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FTCC celebrates opening of ‘state-of-the-art’ fire and rescue training center

Indoor facility will be used for classes for first responders along East Coast


Rather than cutting the traditional ribbon on Monday, FTCC uncoupled the hose.

Fayetteville Technical Community College dedicated the FTCC/Cumberland County Regional Fire and Rescue Training Center, where state-of-the-art fire and rescue training programs will be offered for first responders.

The spacious facility is on Tom Starling Road.

According to FTCC, it will be the only college in the state to offer “sophisticated, high-level training” such as using burn buildings, an aircraft trainer, rappelling tower with zip-line capability, and a swift-water rescue center in one location.

The training program will offer certification courses that allow firefighters to keep their certifications and skills up to date, FTCC said.

“It has been a joint effort of a lot of good people working hard together and making a variety of things happen. It will benefit the people of this area and the state,” said Fayetteville Tech President Larry Keen.

“This has been a dream that we’ve worked on for a number of years,” Keen said. “Started off at a short meeting about playing, ‘What if?’ and ‘Maybe’ and ‘What do you think we can do?’ That developed over time and came together in a way that is absolutely phenomenal. … We’re going to expect great things out of it.''

The college estimates the project will cost a total of $47 million. Funding includes $11 million in state bond money, $10 million from Cumberland County and $20 million appropriated by the N.C. General Assembly.

Cumberland County Board of Commissioners Chairman Glenn Adams noted that the county also donated the 30 acres where the center was built.

The center is at 775 Tom Starling Road, not far from the county Animal Services Center and the Mann + Hummel factory. The building includes simulation labs, classrooms and offices.

A groundbreaking was held in October 2019.

“I know it’s hot out there, but this is a big deal. I’m excited. Not only for myself, but for our firefighters, rescue technicians and first responders,” said Freddy Johnson Sr., president of the Cumberland County Fire Chiefs Association.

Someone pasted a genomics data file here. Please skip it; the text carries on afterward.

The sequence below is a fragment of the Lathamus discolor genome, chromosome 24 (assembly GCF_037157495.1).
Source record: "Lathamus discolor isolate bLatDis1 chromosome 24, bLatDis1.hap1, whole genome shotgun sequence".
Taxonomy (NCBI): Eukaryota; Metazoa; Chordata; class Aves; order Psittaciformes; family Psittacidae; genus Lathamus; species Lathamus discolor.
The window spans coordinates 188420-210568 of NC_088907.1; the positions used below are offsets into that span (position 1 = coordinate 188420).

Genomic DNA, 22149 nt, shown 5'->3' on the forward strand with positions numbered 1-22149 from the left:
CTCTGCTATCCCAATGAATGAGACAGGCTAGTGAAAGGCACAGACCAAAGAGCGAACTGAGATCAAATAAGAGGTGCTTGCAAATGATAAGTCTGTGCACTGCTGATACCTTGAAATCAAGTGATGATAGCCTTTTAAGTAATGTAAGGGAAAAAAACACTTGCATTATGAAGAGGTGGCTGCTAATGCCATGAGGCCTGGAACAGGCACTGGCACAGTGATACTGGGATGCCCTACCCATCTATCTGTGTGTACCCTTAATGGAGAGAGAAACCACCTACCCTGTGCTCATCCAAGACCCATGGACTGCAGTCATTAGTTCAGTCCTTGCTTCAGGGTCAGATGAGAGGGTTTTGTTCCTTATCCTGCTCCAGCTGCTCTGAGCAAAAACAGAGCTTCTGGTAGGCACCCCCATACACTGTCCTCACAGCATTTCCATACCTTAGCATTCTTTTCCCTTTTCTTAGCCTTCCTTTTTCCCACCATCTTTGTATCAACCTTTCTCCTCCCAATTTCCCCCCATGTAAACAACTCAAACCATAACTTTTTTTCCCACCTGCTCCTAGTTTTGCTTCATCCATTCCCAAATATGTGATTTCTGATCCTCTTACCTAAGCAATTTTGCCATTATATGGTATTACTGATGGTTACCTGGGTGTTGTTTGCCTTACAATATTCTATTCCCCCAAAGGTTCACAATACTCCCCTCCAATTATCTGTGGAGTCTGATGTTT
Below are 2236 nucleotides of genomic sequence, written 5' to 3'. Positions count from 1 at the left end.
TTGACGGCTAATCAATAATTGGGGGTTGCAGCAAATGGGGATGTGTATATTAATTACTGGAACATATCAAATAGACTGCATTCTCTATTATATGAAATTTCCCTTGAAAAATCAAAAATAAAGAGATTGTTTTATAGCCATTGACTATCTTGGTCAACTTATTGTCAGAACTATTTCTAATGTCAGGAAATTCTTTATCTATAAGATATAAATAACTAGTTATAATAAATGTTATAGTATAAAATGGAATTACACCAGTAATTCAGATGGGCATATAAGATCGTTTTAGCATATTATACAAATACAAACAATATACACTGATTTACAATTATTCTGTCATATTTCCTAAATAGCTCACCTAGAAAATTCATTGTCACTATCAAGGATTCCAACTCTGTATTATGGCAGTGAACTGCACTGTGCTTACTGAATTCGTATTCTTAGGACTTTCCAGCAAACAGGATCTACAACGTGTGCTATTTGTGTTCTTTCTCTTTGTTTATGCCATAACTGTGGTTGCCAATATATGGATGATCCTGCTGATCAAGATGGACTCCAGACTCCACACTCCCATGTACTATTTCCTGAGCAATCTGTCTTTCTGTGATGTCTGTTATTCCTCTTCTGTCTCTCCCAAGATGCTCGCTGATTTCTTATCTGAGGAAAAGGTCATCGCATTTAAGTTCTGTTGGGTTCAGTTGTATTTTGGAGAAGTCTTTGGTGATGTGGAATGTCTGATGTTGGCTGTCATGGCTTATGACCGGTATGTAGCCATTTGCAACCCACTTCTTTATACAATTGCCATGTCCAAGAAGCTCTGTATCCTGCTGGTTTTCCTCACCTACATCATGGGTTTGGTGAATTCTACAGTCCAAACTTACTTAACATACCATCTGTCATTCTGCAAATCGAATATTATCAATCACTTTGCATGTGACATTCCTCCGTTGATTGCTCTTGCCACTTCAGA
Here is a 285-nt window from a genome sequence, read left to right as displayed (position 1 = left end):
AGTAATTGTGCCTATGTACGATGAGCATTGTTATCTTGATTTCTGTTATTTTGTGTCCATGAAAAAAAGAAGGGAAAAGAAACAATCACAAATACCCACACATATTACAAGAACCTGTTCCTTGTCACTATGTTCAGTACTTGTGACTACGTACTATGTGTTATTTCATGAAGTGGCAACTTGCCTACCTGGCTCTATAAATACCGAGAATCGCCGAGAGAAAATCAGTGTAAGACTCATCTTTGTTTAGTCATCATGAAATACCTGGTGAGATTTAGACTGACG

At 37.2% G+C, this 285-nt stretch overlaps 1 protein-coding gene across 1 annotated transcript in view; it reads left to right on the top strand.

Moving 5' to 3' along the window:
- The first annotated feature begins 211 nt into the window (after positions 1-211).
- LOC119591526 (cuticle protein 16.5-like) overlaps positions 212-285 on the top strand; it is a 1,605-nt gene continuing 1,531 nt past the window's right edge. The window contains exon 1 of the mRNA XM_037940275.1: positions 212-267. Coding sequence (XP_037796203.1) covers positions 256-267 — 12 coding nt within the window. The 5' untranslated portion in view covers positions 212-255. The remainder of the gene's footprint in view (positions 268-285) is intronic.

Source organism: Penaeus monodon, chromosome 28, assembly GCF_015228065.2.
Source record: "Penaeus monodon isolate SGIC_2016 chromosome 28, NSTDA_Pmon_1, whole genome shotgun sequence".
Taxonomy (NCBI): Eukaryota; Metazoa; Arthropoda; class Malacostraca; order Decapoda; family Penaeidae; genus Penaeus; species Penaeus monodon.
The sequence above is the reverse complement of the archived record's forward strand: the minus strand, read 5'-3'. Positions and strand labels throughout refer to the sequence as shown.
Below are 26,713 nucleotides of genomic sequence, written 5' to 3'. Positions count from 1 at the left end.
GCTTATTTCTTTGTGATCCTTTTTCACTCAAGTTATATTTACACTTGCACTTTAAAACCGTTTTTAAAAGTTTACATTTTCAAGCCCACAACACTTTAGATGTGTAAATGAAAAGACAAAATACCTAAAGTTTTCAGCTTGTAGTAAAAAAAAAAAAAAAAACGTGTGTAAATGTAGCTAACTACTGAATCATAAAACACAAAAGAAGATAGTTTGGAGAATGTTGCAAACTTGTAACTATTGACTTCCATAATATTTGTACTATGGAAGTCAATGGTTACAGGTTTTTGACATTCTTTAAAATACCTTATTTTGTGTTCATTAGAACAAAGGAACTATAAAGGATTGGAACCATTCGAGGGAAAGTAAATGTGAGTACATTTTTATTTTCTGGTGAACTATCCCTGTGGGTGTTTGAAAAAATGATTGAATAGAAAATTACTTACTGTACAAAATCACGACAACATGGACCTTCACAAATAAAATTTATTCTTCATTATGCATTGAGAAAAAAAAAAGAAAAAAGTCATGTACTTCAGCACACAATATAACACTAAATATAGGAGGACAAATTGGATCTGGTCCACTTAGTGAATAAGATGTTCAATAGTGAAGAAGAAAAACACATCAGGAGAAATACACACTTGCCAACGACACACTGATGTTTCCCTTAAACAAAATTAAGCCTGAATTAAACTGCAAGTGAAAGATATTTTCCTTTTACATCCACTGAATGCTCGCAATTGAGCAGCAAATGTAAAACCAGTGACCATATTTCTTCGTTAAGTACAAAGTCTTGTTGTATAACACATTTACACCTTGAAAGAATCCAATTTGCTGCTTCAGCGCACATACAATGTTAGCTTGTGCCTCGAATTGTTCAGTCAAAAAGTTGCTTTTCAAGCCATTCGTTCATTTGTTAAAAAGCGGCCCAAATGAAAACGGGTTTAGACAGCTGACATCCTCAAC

“For the Cumberland County fire service, today is Christmas in September,” Johnson quipped. ”And I’m sure all the members of the fire service here agree with me. And they’re just as excited.”

Monday’s “hose uncoupling” ceremony was a tribute to the firefighting and rescue profession. Firefighters use metal coupling to connect hoses to water sources or other hoses.

From behind a facsimile of a red Pierce Manufacturing firetruck, speakers addressed about 300 people who attended the dedication.

Guests included county and city officials, law enforcement leaders, members of the General Assembly and Congress, and judicial representatives.

Monday also marked the groundbreaking for the second phase of the project, the Swift Water Rescue Training Center, scheduled for completion in the spring. FTCC says it will be the only indoor facility of its kind on the East Coast.

“I’ve been in the fire service with Fayetteville for 30 years, and this is the best facility I’ve ever seen,” said Kevin Morgan, assistant fire chief for the Fayetteville Fire Department. “This facility compares with any large city metro center.”

Chief Jason Autry of Bethany Rural Fire Department in Stedman said the center will open opportunities for other community colleges to enhance their fire and rescue training.

“It’s going to be a good thing for Cumberland and surrounding counties, …” Autry said.

The Swift Water Rescue Training Center will be used to train for rescues in fast-moving water, including rescuing people stuck in flooded cars and houses.

College officials say it will be used to train rescue personnel from Virginia to Florida.

The manufactured tank that will be installed will hold 88,000 gallons of water, said FTCC spokeswoman Catherine Pritchard.

"It's not often I'm overwhelmed," said County Commissioner Jimmy Keefe, who was credited during Monday’s ceremony for the idea to build the center. "This building is amazing."

Keefe previously served as fire commissioner for Cumberland County.

Michael Futch covers Fayetteville and education for CityView . He can be reached at mfutch@cityviewnc.com

Fayetteville, Cumberland County, fire and rescue, emergency services, FTCC, Fayetteville Technical Community College